Background. Chronic kidney disease (CKD) is common, important and associated with increased healthcare needs due to CKD progression. Definitions of renal disease progression are multiple, and not always comparable. A measure of 'progression' directly comparable with renal replacement therapy (RRT) initiation would identify 'progressors' in research and for healthcare planning.
Methods. The Grampian Laboratory Outcomes Morbidity and Mortality Study (GLOMMS-I) is a community cohort with CKD from 2003, followed up to June 2009 for (i) RRT initiation and (ii) 'progression': sustained reduction in estimated glomerular filtration rate (eGFR) by 15 mL/min/1.73 m(2) (equivalent to CKD stage change), or to <10 mL/min/1.73 m(2), whichever occurs first. Predictors were baseline demographics and comorbidity. The use of the Kidney Disease: Improving Global Outcomes-2012 progression definition was also explored.
Results. Two thousand two hundred and eighty-nine and 1044 had Stage 3 and 4 CKD, 44% were males. Overall, RRT initiation and progression rates were 0.97 and 3.50 per 100 patient-years (py). Females had significantly lower progression and RRT initiation rates. The progression rate was not dependent on CKD stage [incidence rate ratio (IRR) for Stage 4 (versus Stage 3) 0.9 (95% CI 0.8-1.2)], whereas the RRT initiation rate was [IRR 5.6 (95% CI 3.8-8.2)]. Increased proteinuria was associated with both greater RRT initiation and progression rates.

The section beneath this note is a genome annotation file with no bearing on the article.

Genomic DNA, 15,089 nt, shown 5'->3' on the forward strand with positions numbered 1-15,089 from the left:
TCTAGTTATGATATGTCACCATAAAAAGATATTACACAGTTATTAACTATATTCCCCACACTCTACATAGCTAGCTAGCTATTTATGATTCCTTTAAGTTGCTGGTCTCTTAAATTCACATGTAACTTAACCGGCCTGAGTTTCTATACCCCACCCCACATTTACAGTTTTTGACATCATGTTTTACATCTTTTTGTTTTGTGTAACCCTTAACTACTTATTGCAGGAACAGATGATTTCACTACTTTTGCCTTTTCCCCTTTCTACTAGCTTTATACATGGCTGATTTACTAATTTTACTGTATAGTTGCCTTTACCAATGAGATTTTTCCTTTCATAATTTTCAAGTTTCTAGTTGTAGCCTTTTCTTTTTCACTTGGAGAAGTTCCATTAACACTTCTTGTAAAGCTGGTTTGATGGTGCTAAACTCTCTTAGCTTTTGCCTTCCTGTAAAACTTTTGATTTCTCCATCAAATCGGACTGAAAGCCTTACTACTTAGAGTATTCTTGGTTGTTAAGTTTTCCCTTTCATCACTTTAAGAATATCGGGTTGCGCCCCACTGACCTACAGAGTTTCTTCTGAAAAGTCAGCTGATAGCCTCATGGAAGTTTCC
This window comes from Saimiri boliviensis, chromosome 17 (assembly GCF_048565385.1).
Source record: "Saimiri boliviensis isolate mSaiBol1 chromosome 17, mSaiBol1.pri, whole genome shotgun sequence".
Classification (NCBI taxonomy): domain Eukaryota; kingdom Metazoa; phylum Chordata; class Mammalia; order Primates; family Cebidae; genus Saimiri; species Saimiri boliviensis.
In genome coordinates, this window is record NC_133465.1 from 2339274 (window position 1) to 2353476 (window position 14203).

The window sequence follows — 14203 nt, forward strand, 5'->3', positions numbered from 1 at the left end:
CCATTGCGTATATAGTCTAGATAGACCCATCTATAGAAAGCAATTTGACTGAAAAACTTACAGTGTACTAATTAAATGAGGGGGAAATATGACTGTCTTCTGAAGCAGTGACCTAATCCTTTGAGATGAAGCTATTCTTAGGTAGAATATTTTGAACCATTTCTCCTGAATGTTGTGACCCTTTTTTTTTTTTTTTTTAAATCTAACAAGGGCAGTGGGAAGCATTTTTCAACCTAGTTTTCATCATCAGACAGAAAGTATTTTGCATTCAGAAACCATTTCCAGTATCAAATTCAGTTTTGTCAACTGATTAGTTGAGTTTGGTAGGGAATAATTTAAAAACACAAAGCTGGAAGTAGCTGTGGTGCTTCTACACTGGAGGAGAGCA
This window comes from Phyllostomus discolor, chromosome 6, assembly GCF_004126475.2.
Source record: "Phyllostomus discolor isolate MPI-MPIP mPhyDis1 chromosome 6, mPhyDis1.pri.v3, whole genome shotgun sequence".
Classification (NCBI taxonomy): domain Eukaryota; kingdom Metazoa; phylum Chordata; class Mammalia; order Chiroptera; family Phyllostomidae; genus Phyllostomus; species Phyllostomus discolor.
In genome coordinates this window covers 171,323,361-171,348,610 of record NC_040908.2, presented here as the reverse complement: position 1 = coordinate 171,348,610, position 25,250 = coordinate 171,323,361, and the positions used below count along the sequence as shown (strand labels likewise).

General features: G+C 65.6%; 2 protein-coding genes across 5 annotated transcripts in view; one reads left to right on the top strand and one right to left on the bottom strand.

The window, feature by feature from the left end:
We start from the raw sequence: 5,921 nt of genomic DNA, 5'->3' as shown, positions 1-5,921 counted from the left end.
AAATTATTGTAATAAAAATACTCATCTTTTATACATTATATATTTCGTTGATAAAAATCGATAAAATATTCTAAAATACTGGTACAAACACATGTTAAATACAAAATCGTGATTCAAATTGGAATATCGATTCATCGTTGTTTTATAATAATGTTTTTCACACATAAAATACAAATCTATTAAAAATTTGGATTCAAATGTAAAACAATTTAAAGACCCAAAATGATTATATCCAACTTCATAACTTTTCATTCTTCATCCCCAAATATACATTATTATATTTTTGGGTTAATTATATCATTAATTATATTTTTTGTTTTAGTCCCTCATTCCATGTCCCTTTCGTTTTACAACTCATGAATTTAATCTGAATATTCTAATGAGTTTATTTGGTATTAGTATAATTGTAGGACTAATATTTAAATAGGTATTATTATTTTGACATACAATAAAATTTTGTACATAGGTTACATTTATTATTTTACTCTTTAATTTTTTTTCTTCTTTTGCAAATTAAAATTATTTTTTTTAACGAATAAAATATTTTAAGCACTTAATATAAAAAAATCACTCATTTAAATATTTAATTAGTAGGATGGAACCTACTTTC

Conclusions. Progression and RRT initiation rate ratios allow comparison of predictors of these outcomes. Higher rates of both in males suggest that greater RRT initiation rate is biological rather than due to preferential treatment. Similar progression but very different RRT initiation rates in Stage 3 and 4 CKD suggests that CKD stage effect on RRT initiation is a function of endpoint proximity rather than faster renal function deterioration.
- chronic kidney disease
- renal replacement therapy
- Glomerular Filtration Rate
- renal insufficiency, chronic
- School of Medicine, Medical Sciences & Nutrition, Centre for Health Data Science
- School of Medicine, Medical Sciences & Nutrition, Applied Health Sciences - Personal Chair (Clinical)
- Clinical Medicine
- School of Medicine, Medical Sciences & Nutrition, Data Safe Haven
- School of Medicine, Medical Sciences & Nutrition, Chronic Disease Research Group
- School of Medicine, Medical Sciences & Nutrition, Farr Aberdeen
Person: Academic, Clinical Academic